On the National Front…
The Big Takeaway:
As coworking continues to grow, the nascent industry is still figuring out how to make money. WeWork is exploring optimizing space through data as a business model, a decision that may foreshadow the future of the coworking business model.
Like any good story, the history of coworking begins with its main character: WeWork.
Since WeWork sprung upon the scene in 2011 (R.I.P. Green Desk), the coworking trend has dominated commercial real estate headlines. The company made news again last week by launching a “future cities” initiative to “help address problems spurred by globalization, urbanization, and climate change.”
Valued at $47 billion and with offices described by The New York Times as the result of “a stock-photo set of every boutique-hotel lobby from Palm Springs to Stockholm to Milan,” WeWork seems to embody the physical fulfillment of the millennial American dream— a place where modern entrepreneurial spirit meets flexible workspace.
With over 60 coworking offices and 30,000 clients across 32 countries, it is safe to say that WeWork has become the standard bearer for coworking.
The question is, will this phenomenon last? And what is WeWork anyways?
WeWork: The Coworking Giant
WeWork was originally founded as a community for creators with a focus on startups and freelancers, but has grown into a virtual real estate behemoth in recent years.
Influenced by their jet-setting CEO Adam Neumann’s passions, the newly rebranded We Company (with its mission “to elevate the world’s consciousness”) is making a clear effort to expand beyond WeWork’s core business of subleasing office space.
Forays into co-living (WeLive), wave pools, elementary schools (WeGrow), urban design and big wave surfer Laird Hamilton’s superfood are all pieces of this rapidly expanding “WeEverything” puzzle. This lack of focus can be puzzling- until you take a closer look at the challenges and opportunities of the coworking business model, particularly regarding the volatile real estate market and the growing value of data.
WeWork & the Coworking Model
WeWork does not call itself a real estate company. It prefers to think of itself as a technology platform that creates communities.
This makes sense from a business standpoint. As WorkSuites’ CEO Flip Howard pointed out last week, “When the market turns down, do these corporations that are paying two or three more times for their office space in exchange for a cool environment and flexibility stay?”
It’s an important question and a potential issue that WeWork is actively seeking to avoid ahead of a potential recession.
Like all coworking companies, WeWork revolves around the provision, improvement and analysis of space. In its most basic sense, WeWork is a SaaS company— only instead of software, it offers Space as a Service.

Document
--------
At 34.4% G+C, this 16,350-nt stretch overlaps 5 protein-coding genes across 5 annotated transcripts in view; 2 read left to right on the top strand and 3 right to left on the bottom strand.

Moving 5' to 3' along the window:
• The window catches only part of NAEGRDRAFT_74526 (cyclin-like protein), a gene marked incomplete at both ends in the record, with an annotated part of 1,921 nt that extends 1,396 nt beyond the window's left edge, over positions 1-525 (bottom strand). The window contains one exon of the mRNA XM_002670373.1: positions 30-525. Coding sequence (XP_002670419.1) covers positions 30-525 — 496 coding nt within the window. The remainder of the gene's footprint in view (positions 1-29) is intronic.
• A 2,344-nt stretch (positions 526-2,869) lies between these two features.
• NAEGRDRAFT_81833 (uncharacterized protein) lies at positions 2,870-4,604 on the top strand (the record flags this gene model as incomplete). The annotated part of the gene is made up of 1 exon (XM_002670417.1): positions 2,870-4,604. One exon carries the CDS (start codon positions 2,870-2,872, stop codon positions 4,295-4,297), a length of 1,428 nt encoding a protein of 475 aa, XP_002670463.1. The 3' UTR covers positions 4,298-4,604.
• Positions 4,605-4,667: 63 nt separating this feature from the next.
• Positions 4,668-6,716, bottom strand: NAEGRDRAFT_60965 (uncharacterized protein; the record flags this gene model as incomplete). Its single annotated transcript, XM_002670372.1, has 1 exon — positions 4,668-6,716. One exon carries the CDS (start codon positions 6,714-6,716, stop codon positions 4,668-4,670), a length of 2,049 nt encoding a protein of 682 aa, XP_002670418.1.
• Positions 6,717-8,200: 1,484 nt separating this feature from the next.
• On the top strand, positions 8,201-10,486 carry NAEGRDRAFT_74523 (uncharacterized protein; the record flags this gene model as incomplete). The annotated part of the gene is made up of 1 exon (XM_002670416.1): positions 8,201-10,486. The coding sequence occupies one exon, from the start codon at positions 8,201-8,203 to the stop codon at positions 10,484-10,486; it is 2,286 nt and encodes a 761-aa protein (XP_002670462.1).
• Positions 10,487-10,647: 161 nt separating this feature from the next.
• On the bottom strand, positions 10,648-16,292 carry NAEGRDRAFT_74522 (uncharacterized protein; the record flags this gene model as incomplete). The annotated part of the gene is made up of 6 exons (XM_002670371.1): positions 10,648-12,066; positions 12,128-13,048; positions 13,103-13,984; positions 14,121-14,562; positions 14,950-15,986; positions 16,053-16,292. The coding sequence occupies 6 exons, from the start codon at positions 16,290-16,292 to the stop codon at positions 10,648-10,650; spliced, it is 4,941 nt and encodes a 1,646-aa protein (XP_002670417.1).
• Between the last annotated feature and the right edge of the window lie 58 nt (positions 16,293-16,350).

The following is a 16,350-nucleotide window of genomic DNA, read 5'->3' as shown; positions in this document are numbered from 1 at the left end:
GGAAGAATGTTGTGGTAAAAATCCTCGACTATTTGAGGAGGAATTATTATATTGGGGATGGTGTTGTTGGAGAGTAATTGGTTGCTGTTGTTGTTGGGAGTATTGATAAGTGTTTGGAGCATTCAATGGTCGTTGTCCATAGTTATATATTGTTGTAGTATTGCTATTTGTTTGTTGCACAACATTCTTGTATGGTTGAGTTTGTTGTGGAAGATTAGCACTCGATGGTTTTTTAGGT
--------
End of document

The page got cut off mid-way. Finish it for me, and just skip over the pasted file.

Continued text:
This focus on space offers a unique set of challenges and opportunities: With its reliance on primarily short-term leases for revenue, WeWork is susceptible to taking a big financial hit if its corporate and entrepreneurially minded “members” decide to take their business elsewhere during economic downturns.
On the other hand, WeWork is able to collect valuable workplace data that can be used to track and optimize office space— a clear white space where “no one in the building industry has adequate information” according to WeWork’s Dave Fano. This data collection is not just limited to workspace- the aforementioned future cities initiative along with investments in schools, pools and food allow WeWork unparalleled insight into the modern work-life dynamic.
With its diverse acquisitions, WeWork is uniquely placed to collect and analyze data from a variety of sources to compile “the world’s largest data set on how people work and live.”
As WeWork diversifies its portfolio, its data sets become valuable not only through sheer volume, but also through the interconnected nature of work and our daily lives. As Bloomberg reported last week, a WeWork t-shirt slogan “says a lot about where the shared workspace business is headed: bldgs=data.”
Driven by its “Powered By We” data consultancy branch, WeWork recently ran pilot programs for corporate clients, “using the data gleaned to help them make decisions about redesign, building projects, and how to better manage existing offices.” Important data about occupancy, utility and efficiency is collected to better understand and serve building occupants— like “Google Analytics for space” according to Shiva Rajaraman, WeWork’s chief product officer.
After purchasing Teem, an analytics-driven conference room booking tool, and Euclid, a data platform that tracks employee identity and behavior, in the past year, it is clear that WeWork is further expanding its already considerable data collection and analysis capabilities.
In a time when data is commonly referred to as “the new oil,” it appears that WeWork is out to collect as much as it can.
Coworking rival Knotel is currently pursuing a similar path, involving the acquisition of proptech startup 42Floors and the debut of Baya, a blockchain-based listing service. As coworking continues to grow, it will be interesting to see if lesser-known competitors follow suit.
One thing is for certain- only time (and data) will tell if WeWork and its competitors are built to last.